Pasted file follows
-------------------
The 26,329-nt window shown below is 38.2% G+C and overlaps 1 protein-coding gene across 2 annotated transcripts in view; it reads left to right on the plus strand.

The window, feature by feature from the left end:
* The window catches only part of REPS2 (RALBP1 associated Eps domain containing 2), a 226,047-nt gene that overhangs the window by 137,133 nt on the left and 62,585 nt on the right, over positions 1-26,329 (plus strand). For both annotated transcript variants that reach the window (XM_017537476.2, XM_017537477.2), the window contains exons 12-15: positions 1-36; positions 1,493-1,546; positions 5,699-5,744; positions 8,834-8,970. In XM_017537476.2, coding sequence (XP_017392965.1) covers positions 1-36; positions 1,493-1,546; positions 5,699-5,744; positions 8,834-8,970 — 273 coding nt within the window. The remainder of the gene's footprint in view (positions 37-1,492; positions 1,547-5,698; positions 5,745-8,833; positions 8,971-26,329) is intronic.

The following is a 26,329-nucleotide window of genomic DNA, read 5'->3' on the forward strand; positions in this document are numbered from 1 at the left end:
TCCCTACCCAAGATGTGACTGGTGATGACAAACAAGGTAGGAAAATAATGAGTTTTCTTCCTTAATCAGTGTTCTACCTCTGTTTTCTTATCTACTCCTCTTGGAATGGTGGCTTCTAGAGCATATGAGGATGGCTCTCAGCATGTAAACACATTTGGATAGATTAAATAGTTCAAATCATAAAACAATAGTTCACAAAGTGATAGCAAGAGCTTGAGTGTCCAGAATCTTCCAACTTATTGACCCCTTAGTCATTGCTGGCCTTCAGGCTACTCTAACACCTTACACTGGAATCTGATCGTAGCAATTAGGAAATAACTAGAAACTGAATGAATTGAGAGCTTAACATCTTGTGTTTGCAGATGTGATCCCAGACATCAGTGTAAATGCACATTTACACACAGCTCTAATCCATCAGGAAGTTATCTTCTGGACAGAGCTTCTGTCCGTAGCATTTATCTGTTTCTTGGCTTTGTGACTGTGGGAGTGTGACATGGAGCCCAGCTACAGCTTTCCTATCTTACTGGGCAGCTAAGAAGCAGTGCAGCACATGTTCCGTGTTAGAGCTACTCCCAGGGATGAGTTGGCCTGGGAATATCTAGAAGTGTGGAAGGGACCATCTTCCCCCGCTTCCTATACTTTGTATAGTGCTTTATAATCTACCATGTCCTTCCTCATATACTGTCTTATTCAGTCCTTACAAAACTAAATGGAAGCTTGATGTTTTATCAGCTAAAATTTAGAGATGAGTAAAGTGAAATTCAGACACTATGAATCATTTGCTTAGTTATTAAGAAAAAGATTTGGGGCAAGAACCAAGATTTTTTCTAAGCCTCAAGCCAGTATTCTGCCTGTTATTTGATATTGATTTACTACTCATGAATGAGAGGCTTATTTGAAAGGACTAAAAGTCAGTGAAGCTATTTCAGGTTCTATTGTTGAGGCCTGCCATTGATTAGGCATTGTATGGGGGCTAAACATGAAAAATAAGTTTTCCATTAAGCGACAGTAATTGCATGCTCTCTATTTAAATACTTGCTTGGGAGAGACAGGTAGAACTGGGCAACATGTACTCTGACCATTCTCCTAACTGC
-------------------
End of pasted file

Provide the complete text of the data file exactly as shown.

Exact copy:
The 26,329-nt window shown below is 38.2% G+C and overlaps 1 protein-coding gene across 2 annotated transcripts in view; it reads left to right on the plus strand.

The window, feature by feature from the left end:
* The window catches only part of REPS2 (RALBP1 associated Eps domain containing 2), a 226,047-nt gene that overhangs the window by 137,133 nt on the left and 62,585 nt on the right, over positions 1-26,329 (plus strand). For both annotated transcript variants that reach the window (XM_017537476.2, XM_017537477.2), the window contains exons 12-15: positions 1-36; positions 1,493-1,546; positions 5,699-5,744; positions 8,834-8,970. In XM_017537476.2, coding sequence (XP_017392965.1) covers positions 1-36; positions 1,493-1,546; positions 5,699-5,744; positions 8,834-8,970 — 273 coding nt within the window. The remainder of the gene's footprint in view (positions 37-1,492; positions 1,547-5,698; positions 5,745-8,833; positions 8,971-26,329) is intronic.

The following is a 26,329-nucleotide window of genomic DNA, read 5'->3' on the forward strand; positions in this document are numbered from 1 at the left end:
TCCCTACCCAAGATGTGACTGGTGATGACAAACAAGGTAGGAAAATAATGAGTTTTCTTCCTTAATCAGTGTTCTACCTCTGTTTTCTTATCTACTCCTCTTGGAATGGTGGCTTCTAGAGCATATGAGGATGGCTCTCAGCATGTAAACACATTTGGATAGATTAAATAGTTCAAATCATAAAACAATAGTTCACAAAGTGATAGCAAGAGCTTGAGTGTCCAGAATCTTCCAACTTATTGACCCCTTAGTCATTGCTGGCCTTCAGGCTACTCTAACACCTTACACTGGAATCTGATCGTAGCAATTAGGAAATAACTAGAAACTGAATGAATTGAGAGCTTAACATCTTGTGTTTGCAGATGTGATCCCAGACATCAGTGTAAATGCACATTTACACACAGCTCTAATCCATCAGGAAGTTATCTTCTGGACAGAGCTTCTGTCCGTAGCATTTATCTGTTTCTTGGCTTTGTGACTGTGGGAGTGTGACATGGAGCCCAGCTACAGCTTTCCTATCTTACTGGGCAGCTAAGAAGCAGTGCAGCACATGTTCCGTGTTAGAGCTACTCCCAGGGATGAGTTGGCCTGGGAATATCTAGAAGTGTGGAAGGGACCATCTTCCCCCGCTTCCTATACTTTGTATAGTGCTTTATAATCTACCATGTCCTTCCTCATATACTGTCTTATTCAGTCCTTACAAAACTAAATGGAAGCTTGATGTTTTATCAGCTAAAATTTAGAGATGAGTAAAGTGAAATTCAGACACTATGAATCATTTGCTTAGTTATTAAGAAAAAGATTTGGGGCAAGAACCAAGATTTTTTCTAAGCCTCAAGCCAGTATTCTGCCTGTTATTTGATATTGATTTACTACTCATGAATGAGAGGCTTATTTGAAAGGACTAAAAGTCAGTGAAGCTATTTCAGGTTCTATTGTTGAGGCCTGCCATTGATTAGGCATTGTATGGGGGCTAAACATGAAAAATAAGTTTTCCATTAAGCGACAGTAATTGCATGCTCTCTATTTAAATACTTGCTTGGGAGAGACAGGTAGAACTGGGCAACATGTACTCTGACCATTCTCCTAACTGC